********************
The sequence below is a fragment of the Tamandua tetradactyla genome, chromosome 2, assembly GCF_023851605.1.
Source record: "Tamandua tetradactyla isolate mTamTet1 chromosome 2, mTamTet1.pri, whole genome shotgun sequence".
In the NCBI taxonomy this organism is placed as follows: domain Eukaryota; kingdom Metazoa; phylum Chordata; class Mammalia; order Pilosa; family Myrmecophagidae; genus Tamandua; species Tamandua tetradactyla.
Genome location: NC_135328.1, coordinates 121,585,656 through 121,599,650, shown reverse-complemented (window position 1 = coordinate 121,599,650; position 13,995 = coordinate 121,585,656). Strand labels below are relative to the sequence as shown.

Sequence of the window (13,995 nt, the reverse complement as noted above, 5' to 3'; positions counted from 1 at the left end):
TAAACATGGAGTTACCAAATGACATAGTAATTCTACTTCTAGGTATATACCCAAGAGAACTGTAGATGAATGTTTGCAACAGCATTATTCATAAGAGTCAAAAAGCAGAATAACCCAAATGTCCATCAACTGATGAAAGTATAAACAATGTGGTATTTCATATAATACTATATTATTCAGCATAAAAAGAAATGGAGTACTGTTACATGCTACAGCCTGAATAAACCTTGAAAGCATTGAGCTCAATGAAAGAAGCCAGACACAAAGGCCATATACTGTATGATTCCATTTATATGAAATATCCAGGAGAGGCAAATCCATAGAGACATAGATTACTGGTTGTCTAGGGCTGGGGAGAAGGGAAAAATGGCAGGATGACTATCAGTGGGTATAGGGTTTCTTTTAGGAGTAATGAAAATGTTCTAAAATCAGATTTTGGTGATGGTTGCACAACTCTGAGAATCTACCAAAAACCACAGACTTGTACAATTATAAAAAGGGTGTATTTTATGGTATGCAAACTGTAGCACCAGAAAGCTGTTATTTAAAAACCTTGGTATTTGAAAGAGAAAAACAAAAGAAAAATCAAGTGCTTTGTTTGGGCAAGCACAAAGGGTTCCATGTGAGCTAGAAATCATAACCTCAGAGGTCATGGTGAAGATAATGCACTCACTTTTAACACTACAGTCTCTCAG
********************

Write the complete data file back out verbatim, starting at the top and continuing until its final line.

The sequence below is a fragment of the Tamandua tetradactyla genome, chromosome 2, assembly GCF_023851605.1.
Source record: "Tamandua tetradactyla isolate mTamTet1 chromosome 2, mTamTet1.pri, whole genome shotgun sequence".
In the NCBI taxonomy this organism is placed as follows: domain Eukaryota; kingdom Metazoa; phylum Chordata; class Mammalia; order Pilosa; family Myrmecophagidae; genus Tamandua; species Tamandua tetradactyla.
Genome location: NC_135328.1, coordinates 121,585,656 through 121,599,650, shown reverse-complemented (window position 1 = coordinate 121,599,650; position 13,995 = coordinate 121,585,656). Strand labels below are relative to the sequence as shown.

Sequence of the window (13,995 nt, the reverse complement as noted above, 5' to 3'; positions counted from 1 at the left end):
TAAACATGGAGTTACCAAATGACATAGTAATTCTACTTCTAGGTATATACCCAAGAGAACTGTAGATGAATGTTTGCAACAGCATTATTCATAAGAGTCAAAAAGCAGAATAACCCAAATGTCCATCAACTGATGAAAGTATAAACAATGTGGTATTTCATATAATACTATATTATTCAGCATAAAAAGAAATGGAGTACTGTTACATGCTACAGCCTGAATAAACCTTGAAAGCATTGAGCTCAATGAAAGAAGCCAGACACAAAGGCCATATACTGTATGATTCCATTTATATGAAATATCCAGGAGAGGCAAATCCATAGAGACATAGATTACTGGTTGTCTAGGGCTGGGGAGAAGGGAAAAATGGCAGGATGACTATCAGTGGGTATAGGGTTTCTTTTAGGAGTAATGAAAATGTTCTAAAATCAGATTTTGGTGATGGTTGCACAACTCTGAGAATCTACCAAAAACCACAGACTTGTACAATTATAAAAAGGGTGTATTTTATGGTATGCAAACTGTAGCACCAGAAAGCTGTTATTTAAAAACCTTGGTATTTGAAAGAGAAAAACAAAAGAAAAATCAAGTGCTTTGTTTGGGCAAGCACAAAGGGTTCCATGTGAGCTAGAAATCATAACCTCAGAGGTCATGGTGAAGATAATGCACTCACTTTTAACACTACAGTCTCTCAG